Editor’s note: this is a long-form blog post; sit back and enjoy the read!
In the past, if you needed a photo, video or map for a project, you had to go to an institution that held that information and spend a considerable amount of time finding the records. Today, if you need material for an assignment or project, you go online and find what you need – usually in a matter of minutes.
Online content is ubiquitous in pretty much everything we see, read and study; however, sometimes you still need to go directly to the source to get the correct information and best quality media. In Alberta, that source is the Provincial Archives of Alberta (PAA).
The PAA is open to the public and is an incredible resource that is the keeper of our past. One of the mandates of the PAA is to acquire records that reflect Alberta’s history, including material of individuals, businesses, organizations, associations and communities from across Alberta. The PAA collects everything from textual records and photographs, to film, sound recordings and maps. These items are then organized and made available for everyone to access.
So who exactly spends their time pouring through photos, videos and audio recordings at the Archives? You may assume they’re mostly folks with a general interest in their local or family history – that photo of a great-grandparent or a map of the location where your family first settled in Alberta – or an academic or historian. In reality, the people that access the records at the PAA are as unique as each of the items available in the Reading Room.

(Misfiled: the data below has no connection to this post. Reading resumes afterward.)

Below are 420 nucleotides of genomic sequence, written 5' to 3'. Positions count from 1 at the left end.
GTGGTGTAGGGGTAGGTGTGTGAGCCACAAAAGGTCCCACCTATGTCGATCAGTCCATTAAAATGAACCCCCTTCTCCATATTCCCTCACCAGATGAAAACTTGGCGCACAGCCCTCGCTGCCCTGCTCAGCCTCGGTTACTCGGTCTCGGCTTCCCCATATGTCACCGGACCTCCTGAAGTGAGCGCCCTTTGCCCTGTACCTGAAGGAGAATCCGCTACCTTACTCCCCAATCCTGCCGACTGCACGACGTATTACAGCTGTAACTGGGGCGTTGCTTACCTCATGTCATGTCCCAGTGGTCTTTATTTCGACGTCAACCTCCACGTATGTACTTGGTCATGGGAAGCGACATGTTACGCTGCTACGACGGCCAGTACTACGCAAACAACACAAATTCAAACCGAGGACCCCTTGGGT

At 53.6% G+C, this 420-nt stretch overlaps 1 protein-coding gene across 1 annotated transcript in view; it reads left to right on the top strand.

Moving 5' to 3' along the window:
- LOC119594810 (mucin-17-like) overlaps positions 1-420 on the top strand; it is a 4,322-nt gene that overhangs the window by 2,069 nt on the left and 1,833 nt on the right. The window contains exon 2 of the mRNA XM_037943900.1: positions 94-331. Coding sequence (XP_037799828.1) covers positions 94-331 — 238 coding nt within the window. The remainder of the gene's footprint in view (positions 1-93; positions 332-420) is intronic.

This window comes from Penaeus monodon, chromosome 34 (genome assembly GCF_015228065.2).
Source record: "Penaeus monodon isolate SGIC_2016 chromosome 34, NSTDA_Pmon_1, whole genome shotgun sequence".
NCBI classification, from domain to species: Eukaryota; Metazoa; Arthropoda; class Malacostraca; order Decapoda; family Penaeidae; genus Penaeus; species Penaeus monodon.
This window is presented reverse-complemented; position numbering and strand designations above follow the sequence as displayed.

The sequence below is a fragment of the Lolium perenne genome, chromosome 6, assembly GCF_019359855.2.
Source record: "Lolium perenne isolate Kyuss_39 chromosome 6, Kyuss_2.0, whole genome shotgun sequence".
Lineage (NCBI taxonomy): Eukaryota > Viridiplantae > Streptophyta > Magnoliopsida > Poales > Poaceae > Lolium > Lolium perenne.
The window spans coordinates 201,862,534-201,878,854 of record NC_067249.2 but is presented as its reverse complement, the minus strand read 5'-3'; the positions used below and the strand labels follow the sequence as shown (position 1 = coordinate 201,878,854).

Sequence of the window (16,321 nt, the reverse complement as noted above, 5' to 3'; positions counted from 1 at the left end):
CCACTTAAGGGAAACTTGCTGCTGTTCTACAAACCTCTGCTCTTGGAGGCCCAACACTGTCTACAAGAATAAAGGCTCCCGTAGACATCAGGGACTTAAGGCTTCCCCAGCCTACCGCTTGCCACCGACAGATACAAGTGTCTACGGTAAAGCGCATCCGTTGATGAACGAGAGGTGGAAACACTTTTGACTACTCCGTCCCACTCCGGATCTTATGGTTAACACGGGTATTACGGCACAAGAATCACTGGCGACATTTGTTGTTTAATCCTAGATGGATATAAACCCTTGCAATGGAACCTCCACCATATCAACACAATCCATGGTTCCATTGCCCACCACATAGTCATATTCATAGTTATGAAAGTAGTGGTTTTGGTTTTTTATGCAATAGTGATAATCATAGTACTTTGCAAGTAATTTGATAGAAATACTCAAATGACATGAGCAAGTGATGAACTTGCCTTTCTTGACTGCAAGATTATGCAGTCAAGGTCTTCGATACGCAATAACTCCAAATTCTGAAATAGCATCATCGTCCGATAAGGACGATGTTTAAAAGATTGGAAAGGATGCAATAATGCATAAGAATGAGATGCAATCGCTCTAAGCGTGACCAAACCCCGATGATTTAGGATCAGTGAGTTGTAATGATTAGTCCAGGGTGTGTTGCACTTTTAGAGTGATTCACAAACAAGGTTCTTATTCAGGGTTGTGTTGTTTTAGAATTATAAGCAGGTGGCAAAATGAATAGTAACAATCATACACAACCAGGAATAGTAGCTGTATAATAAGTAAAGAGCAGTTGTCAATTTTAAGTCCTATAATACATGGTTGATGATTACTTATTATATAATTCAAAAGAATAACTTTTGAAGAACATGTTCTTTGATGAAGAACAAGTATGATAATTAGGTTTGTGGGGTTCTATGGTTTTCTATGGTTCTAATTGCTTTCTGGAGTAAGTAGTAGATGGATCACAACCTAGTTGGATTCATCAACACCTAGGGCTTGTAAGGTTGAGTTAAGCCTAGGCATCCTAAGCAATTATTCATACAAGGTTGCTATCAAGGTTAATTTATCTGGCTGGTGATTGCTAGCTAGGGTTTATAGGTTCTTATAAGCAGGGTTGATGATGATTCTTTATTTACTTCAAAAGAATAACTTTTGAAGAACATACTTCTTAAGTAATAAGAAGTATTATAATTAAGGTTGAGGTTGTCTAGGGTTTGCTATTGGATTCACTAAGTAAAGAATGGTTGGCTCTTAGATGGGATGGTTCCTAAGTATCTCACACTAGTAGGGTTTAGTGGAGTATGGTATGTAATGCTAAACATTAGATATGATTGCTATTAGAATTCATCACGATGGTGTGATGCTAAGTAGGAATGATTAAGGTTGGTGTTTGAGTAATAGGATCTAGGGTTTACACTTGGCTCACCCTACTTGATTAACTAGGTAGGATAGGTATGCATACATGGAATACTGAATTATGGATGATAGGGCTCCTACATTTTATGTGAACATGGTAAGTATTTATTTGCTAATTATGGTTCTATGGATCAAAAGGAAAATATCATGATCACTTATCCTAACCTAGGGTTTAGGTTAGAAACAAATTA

For example, Sheila Willis is the Executive Director of the Friends of Historical Northern Alberta Society, and for the past couple years, she has used the PAA as a resource to develop the History Check app. This mobile app lets you search for museums, historic points of interest and traveller information across northern Alberta.
“Northern Alberta is one of those places that didn’t have huge historical events,” Willis said, “but instead consisted of the smaller day-to-day events that contributed to the history of the entire province.”
Willis said she relied on homestead files at the PAA to help confirm details about unique stories in the area and she supplemented these stories with maps, place names and field notes.
Another researcher with a need for archival material is Dylan Reade, an Edmontonian who has spent the last 25 years travelling the world and shooting IMAX films. You may have seen his work in the Oscar-nominated documentary Fires of Kuwait, on which he worked as first assistant camera.
Reade has developed a process to convert archival content (e.g. photos, maps, conceptual paintings) into stereoscopic (3-D) spaces that provide geometrically accurate perspectives. He can also add movement (smoking chimneys, moving streetcars) to transform archival material to look like you’re right there, standing behind the camera when a picture was taken a hundred years ago.